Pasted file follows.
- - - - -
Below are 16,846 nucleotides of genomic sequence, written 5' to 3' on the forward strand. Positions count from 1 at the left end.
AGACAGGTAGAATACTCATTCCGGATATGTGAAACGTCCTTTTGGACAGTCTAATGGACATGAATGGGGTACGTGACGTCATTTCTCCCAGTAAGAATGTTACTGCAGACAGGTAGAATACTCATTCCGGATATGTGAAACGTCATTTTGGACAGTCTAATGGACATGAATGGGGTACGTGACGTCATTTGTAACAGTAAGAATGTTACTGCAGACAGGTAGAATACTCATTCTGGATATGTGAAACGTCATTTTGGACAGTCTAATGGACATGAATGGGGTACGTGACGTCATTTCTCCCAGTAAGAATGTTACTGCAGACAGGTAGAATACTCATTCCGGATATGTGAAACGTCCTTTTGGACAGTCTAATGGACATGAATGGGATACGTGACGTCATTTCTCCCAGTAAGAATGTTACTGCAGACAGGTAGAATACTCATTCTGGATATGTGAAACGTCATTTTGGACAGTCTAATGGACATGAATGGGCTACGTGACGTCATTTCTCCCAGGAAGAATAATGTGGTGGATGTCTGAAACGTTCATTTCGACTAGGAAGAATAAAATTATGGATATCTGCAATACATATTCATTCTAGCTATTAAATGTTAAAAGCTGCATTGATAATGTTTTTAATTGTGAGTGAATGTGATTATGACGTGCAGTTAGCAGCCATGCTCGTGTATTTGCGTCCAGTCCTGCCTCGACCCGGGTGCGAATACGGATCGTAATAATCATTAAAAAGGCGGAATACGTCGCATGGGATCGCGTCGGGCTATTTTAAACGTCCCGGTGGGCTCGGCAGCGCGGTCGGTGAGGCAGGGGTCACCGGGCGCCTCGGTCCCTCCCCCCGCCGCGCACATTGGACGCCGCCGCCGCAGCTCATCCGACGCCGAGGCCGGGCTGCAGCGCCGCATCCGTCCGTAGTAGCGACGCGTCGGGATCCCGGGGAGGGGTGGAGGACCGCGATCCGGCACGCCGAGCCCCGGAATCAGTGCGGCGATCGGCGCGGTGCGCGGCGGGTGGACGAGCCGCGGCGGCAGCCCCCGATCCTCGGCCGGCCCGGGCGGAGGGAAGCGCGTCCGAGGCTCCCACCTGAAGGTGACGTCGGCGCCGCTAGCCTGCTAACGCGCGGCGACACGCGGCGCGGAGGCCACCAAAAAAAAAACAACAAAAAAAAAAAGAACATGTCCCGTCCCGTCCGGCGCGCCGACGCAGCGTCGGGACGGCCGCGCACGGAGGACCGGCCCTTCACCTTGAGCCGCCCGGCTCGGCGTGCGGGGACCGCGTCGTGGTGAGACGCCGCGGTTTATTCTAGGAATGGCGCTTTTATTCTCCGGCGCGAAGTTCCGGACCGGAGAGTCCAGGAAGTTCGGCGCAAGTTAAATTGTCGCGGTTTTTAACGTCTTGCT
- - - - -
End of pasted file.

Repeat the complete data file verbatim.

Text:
Below are 16,846 nucleotides of genomic sequence, written 5' to 3' on the forward strand. Positions count from 1 at the left end.
AGACAGGTAGAATACTCATTCCGGATATGTGAAACGTCCTTTTGGACAGTCTAATGGACATGAATGGGGTACGTGACGTCATTTCTCCCAGTAAGAATGTTACTGCAGACAGGTAGAATACTCATTCCGGATATGTGAAACGTCATTTTGGACAGTCTAATGGACATGAATGGGGTACGTGACGTCATTTGTAACAGTAAGAATGTTACTGCAGACAGGTAGAATACTCATTCTGGATATGTGAAACGTCATTTTGGACAGTCTAATGGACATGAATGGGGTACGTGACGTCATTTCTCCCAGTAAGAATGTTACTGCAGACAGGTAGAATACTCATTCCGGATATGTGAAACGTCCTTTTGGACAGTCTAATGGACATGAATGGGATACGTGACGTCATTTCTCCCAGTAAGAATGTTACTGCAGACAGGTAGAATACTCATTCTGGATATGTGAAACGTCATTTTGGACAGTCTAATGGACATGAATGGGCTACGTGACGTCATTTCTCCCAGGAAGAATAATGTGGTGGATGTCTGAAACGTTCATTTCGACTAGGAAGAATAAAATTATGGATATCTGCAATACATATTCATTCTAGCTATTAAATGTTAAAAGCTGCATTGATAATGTTTTTAATTGTGAGTGAATGTGATTATGACGTGCAGTTAGCAGCCATGCTCGTGTATTTGCGTCCAGTCCTGCCTCGACCCGGGTGCGAATACGGATCGTAATAATCATTAAAAAGGCGGAATACGTCGCATGGGATCGCGTCGGGCTATTTTAAACGTCCCGGTGGGCTCGGCAGCGCGGTCGGTGAGGCAGGGGTCACCGGGCGCCTCGGTCCCTCCCCCCGCCGCGCACATTGGACGCCGCCGCCGCAGCTCATCCGACGCCGAGGCCGGGCTGCAGCGCCGCATCCGTCCGTAGTAGCGACGCGTCGGGATCCCGGGGAGGGGTGGAGGACCGCGATCCGGCACGCCGAGCCCCGGAATCAGTGCGGCGATCGGCGCGGTGCGCGGCGGGTGGACGAGCCGCGGCGGCAGCCCCCGATCCTCGGCCGGCCCGGGCGGAGGGAAGCGCGTCCGAGGCTCCCACCTGAAGGTGACGTCGGCGCCGCTAGCCTGCTAACGCGCGGCGACACGCGGCGCGGAGGCCACCAAAAAAAAAACAACAAAAAAAAAAAGAACATGTCCCGTCCCGTCCGGCGCGCCGACGCAGCGTCGGGACGGCCGCGCACGGAGGACCGGCCCTTCACCTTGAGCCGCCCGGCTCGGCGTGCGGGGACCGCGTCGTGGTGAGACGCCGCGGTTTATTCTAGGAATGGCGCTTTTATTCTCCGGCGCGAAGTTCCGGACCGGAGAGTCCAGGAAGTTCGGCGCAAGTTAAATTGTCGCGGTTTTTAACGTCTTGCT